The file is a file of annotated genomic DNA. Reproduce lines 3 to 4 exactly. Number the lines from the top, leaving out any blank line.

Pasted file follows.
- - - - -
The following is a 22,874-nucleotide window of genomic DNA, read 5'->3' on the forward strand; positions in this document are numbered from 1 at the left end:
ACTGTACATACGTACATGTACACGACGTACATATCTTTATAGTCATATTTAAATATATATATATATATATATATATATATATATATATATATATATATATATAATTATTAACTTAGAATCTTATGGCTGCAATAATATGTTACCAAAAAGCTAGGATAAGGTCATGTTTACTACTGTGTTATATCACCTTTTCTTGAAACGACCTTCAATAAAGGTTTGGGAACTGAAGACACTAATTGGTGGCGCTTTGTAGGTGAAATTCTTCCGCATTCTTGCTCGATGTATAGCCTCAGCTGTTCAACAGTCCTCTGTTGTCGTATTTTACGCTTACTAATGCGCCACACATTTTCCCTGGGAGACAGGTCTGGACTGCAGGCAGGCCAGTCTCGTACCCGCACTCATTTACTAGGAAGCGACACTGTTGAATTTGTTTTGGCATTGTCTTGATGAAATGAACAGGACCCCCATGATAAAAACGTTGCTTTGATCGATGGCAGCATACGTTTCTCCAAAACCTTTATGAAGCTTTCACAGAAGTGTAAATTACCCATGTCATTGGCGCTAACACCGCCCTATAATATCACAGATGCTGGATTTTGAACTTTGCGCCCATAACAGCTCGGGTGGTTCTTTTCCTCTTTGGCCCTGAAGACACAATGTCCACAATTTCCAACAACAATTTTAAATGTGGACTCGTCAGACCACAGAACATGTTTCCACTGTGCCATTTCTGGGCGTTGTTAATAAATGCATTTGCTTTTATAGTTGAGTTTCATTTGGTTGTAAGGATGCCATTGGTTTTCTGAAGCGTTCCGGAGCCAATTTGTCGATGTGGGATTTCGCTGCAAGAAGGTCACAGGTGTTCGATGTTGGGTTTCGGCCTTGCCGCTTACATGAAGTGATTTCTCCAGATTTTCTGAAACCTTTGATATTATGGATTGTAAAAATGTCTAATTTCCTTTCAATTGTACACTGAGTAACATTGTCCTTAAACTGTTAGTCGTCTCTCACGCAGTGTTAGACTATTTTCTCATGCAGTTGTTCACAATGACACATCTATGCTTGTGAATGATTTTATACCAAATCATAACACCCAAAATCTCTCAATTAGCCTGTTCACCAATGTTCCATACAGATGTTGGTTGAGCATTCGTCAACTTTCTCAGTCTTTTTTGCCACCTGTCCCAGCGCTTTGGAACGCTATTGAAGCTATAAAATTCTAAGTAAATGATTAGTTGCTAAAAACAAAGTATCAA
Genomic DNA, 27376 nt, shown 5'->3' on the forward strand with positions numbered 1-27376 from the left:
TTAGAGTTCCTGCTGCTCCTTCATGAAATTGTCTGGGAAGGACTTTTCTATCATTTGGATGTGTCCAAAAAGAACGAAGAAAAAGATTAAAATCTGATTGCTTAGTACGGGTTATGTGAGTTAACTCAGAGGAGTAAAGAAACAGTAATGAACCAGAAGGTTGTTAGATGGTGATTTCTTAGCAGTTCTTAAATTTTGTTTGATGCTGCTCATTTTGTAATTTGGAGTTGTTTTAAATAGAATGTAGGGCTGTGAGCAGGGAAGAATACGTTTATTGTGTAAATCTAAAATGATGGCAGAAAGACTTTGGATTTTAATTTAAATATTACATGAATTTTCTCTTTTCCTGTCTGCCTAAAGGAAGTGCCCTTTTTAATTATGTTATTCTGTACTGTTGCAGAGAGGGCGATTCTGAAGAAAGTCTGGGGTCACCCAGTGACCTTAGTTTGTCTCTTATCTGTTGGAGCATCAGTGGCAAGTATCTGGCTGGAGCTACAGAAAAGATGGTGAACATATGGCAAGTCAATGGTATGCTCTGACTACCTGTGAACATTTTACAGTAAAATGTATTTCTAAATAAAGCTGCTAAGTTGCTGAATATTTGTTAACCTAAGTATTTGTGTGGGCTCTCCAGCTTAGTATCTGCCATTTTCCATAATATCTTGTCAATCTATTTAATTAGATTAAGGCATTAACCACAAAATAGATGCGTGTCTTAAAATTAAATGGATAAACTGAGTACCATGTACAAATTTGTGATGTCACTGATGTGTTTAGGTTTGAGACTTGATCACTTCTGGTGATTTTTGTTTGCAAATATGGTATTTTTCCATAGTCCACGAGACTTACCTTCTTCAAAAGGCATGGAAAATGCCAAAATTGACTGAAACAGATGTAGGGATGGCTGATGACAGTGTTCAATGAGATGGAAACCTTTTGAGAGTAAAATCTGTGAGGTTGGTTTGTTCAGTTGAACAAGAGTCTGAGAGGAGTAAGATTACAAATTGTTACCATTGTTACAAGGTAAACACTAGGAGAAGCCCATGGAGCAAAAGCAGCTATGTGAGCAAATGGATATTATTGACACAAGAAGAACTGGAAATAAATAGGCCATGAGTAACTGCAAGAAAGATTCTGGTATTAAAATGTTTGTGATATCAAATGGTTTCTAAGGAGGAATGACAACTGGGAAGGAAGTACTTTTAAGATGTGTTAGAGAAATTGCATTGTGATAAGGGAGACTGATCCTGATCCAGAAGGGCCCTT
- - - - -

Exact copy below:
Genomic DNA, 27376 nt, shown 5'->3' on the forward strand with positions numbered 1-27376 from the left:
TTAGAGTTCCTGCTGCTCCTTCATGAAATTGTCTGGGAAGGACTTTTCTATCATTTGGATGTGTCCAAAAAGAACGAAGAAAAAGATTAAAATCTGATTGCTTAGTACGGGTTATGTGAGTTAACTCAGAGGAGTAAAGAAACAGTAATGAACCAGAAGGTTGTTAGATGGTGATTTCTTAGCAGTTCTTAAATTTTGTTTGATGCTGCTCATTTTGTAATTTGGAGTTGTTTTAAATAGAATGTAGGGCTGTGAGCAGGGAAGAATACGTTTATTGTGTAAATCTAAAATGATGGCAGAAAGACTTTGGATTTTAATTTAAATATTACATGAATTTTCTCTTTTCCTGTCTGCCTAAAGGAAGTGCCCTTTTTAATTATGTTATTCTGTACTGTTGCAGAGAGGGCGATTCTGAAGAAAGTCTGGGGTCACCCAGTGACCTTAGTTTGTCTCTTATCTGTTGGAGCATCAGTGGCAAGTATCTGGCTGGAGCTACAGAAAAGATGGTGAACATATGGCAAGTCAATGGTATGCTCTGACTACCTGTGAACATTTTACAGTAAAATGTATTTCTAAATAAAGCTGCTAAGTTGCTGAATATTTGTTAACCTAAGTATTTGTGTGGGCTCTCCAGCTTAGTATCTGCCATTTTCCATAATATCTTGTCAATCTATTTAATTAGATTAAGGCATTAACCACAAAATAGATGCGTGTCTTAAAATTAAATGGATAAACTGAGTACCATGTACAAATTTGTGATGTCACTGATGTGTTTAGGTTTGAGACTTGATCACTTCTGGTGATTTTTGTTTGCAAATATGGTATTTTTCCATAGTCCACGAGACTTACCTTCTTCAAAAGGCATGGAAAATGCCAAAATTGACTGAAACAGATGTAGGGATGGCTGATGACAGTGTTCAATGAGATGGAAACCTTTTGAGAGTAAAATCTGTGAGGTTGGTTTGTTCAGTTGAACAAGAGTCTGAGAGGAGTAAGATTACAAATTGTTACCATTGTTACAAGGTAAACACTAGGAGAAGCCCATGGAGCAAAAGCAGCTATGTGAGCAAATGGATATTATTGACACAAGAAGAACTGGAAATAAATAGGCCATGAGTAACTGCAAGAAAGATTCTGGTATTAAAATGTTTGTGATATCAAATGGTTTCTAAGGAGGAATGACAACTGGGAAGGAAGTACTTTTAAGATGTGTTAGAGAAATTGCATTGTGATAAGGGAGACTGATCCTGATCCAGAAGGGCCCTT